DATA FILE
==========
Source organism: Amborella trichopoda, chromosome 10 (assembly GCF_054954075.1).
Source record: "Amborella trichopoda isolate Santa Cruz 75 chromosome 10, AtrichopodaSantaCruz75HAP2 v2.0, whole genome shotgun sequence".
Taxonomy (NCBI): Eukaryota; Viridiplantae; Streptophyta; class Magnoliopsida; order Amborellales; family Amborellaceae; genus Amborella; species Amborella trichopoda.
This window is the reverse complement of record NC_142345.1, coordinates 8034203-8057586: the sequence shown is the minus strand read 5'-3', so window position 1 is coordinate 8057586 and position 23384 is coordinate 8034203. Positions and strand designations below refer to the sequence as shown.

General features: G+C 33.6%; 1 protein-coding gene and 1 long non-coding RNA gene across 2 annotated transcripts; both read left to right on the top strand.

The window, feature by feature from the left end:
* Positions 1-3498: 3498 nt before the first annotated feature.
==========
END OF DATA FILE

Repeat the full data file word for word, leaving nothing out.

Source organism: Amborella trichopoda, chromosome 10 (assembly GCF_054954075.1).
Source record: "Amborella trichopoda isolate Santa Cruz 75 chromosome 10, AtrichopodaSantaCruz75HAP2 v2.0, whole genome shotgun sequence".
Taxonomy (NCBI): Eukaryota; Viridiplantae; Streptophyta; class Magnoliopsida; order Amborellales; family Amborellaceae; genus Amborella; species Amborella trichopoda.
This window is the reverse complement of record NC_142345.1, coordinates 8034203-8057586: the sequence shown is the minus strand read 5'-3', so window position 1 is coordinate 8057586 and position 23384 is coordinate 8034203. Positions and strand designations below refer to the sequence as shown.

General features: G+C 33.6%; 1 protein-coding gene and 1 long non-coding RNA gene across 2 annotated transcripts; both read left to right on the top strand.

The window, feature by feature from the left end:
* Positions 1-3498: 3498 nt before the first annotated feature.